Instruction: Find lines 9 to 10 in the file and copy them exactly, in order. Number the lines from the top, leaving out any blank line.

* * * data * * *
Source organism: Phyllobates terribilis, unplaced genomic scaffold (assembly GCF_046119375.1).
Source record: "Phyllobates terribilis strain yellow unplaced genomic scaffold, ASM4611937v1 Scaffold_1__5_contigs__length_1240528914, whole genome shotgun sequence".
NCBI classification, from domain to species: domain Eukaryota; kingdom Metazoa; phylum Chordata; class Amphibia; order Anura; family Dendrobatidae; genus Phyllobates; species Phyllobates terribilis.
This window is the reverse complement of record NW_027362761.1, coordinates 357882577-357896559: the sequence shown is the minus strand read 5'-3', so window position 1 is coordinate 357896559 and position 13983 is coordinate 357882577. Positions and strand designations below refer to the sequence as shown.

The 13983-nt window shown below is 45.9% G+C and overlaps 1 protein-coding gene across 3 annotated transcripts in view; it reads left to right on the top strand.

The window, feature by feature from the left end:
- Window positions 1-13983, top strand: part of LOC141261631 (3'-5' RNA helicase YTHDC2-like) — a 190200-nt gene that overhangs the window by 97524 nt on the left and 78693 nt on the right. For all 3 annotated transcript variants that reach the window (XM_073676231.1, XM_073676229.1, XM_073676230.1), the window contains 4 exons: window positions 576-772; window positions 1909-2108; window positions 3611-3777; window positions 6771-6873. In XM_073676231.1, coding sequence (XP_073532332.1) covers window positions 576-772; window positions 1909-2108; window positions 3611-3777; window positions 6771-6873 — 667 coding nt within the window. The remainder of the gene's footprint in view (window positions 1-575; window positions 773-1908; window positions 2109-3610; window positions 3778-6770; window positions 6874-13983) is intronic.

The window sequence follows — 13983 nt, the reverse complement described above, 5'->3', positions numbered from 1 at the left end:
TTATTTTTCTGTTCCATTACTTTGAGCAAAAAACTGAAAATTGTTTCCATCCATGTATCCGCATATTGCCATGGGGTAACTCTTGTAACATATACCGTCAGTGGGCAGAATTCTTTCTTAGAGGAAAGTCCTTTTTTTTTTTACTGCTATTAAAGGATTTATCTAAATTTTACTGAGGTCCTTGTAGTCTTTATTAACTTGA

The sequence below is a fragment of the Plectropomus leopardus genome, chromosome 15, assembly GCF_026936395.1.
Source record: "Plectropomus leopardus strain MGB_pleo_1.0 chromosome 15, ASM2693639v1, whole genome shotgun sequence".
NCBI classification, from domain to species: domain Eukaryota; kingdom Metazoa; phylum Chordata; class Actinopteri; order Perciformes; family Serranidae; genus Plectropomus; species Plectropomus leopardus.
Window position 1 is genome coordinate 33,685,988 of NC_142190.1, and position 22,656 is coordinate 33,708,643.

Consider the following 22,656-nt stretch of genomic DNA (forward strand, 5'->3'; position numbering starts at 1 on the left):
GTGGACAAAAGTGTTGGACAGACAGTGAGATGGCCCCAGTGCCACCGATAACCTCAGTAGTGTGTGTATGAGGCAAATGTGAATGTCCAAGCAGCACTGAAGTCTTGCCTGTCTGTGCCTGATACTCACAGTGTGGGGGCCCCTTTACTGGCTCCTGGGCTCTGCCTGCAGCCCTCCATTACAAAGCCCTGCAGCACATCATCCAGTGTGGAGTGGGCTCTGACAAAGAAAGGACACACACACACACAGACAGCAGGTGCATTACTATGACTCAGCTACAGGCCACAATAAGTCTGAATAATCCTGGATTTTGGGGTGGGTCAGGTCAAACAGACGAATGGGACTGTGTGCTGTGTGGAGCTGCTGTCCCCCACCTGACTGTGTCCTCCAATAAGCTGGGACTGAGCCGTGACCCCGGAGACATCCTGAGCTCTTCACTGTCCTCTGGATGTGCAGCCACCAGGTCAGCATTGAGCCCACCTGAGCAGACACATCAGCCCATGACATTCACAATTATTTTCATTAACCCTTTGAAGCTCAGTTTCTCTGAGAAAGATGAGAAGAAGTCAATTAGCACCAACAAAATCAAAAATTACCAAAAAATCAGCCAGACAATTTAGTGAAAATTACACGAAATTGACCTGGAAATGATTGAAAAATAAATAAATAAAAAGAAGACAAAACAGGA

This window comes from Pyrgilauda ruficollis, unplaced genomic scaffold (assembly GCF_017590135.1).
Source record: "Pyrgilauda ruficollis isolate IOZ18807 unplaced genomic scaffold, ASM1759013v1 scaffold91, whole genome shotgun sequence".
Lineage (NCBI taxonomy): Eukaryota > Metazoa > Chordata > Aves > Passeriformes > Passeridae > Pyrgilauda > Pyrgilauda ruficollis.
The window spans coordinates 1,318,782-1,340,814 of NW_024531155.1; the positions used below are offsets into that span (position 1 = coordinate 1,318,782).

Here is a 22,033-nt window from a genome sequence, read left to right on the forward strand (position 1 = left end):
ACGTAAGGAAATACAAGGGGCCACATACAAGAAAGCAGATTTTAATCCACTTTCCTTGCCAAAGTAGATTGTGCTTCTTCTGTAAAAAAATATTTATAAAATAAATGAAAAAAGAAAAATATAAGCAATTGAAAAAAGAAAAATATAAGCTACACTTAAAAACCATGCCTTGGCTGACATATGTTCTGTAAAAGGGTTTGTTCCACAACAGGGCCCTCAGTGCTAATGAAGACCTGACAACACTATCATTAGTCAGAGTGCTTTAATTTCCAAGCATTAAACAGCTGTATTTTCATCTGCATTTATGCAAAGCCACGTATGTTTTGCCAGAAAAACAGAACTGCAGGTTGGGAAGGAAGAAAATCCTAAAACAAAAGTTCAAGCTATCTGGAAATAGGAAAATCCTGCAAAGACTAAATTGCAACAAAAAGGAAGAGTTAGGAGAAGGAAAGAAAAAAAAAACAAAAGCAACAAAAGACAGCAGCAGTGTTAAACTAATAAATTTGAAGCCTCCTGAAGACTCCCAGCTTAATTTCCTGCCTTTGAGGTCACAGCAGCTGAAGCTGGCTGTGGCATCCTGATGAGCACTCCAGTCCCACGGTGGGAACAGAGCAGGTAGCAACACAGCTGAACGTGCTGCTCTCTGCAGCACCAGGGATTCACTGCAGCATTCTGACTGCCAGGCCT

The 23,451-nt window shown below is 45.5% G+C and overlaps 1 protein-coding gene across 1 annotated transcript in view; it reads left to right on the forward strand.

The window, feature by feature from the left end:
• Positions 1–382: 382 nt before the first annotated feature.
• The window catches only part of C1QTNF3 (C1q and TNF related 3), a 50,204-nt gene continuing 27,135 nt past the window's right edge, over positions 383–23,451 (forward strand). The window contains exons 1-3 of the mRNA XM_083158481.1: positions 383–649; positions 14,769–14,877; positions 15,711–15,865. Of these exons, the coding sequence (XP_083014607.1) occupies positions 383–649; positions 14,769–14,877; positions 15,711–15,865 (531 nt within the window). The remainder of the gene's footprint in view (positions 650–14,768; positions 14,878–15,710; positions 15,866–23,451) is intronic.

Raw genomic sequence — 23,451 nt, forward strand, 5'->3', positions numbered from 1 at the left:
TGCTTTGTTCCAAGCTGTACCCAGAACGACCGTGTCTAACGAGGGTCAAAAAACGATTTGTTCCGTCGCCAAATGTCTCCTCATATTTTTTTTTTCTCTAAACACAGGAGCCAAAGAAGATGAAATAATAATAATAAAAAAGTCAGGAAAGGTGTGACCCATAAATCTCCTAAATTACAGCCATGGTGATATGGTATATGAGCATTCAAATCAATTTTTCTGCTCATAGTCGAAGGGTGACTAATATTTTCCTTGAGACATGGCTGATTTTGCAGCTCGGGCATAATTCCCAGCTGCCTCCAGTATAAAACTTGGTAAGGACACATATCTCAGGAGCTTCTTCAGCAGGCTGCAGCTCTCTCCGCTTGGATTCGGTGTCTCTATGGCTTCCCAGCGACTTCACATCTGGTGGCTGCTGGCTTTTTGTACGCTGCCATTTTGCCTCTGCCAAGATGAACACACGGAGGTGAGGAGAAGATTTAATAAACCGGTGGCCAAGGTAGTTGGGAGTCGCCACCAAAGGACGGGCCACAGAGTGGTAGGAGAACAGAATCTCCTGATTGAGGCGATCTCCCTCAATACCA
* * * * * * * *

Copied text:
TTATTTTTCTGTTCCATTACTTTGAGCAAAAAACTGAAAATTGTTTCCATCCATGTATCCGCATATTGCCATGGGGTAACTCTTGTAACATATACCGTCAGTGGGCAGAATTCTTTCTTAGAGGAAAGTCCTTTTTTTTTTTACTGCTATTAAAGGATTTATCTAAATTTTACTGAGGTCCTTGTAGTCTTTATTAACTTGA

The sequence below is a fragment of the Plectropomus leopardus genome, chromosome 15, assembly GCF_026936395.1.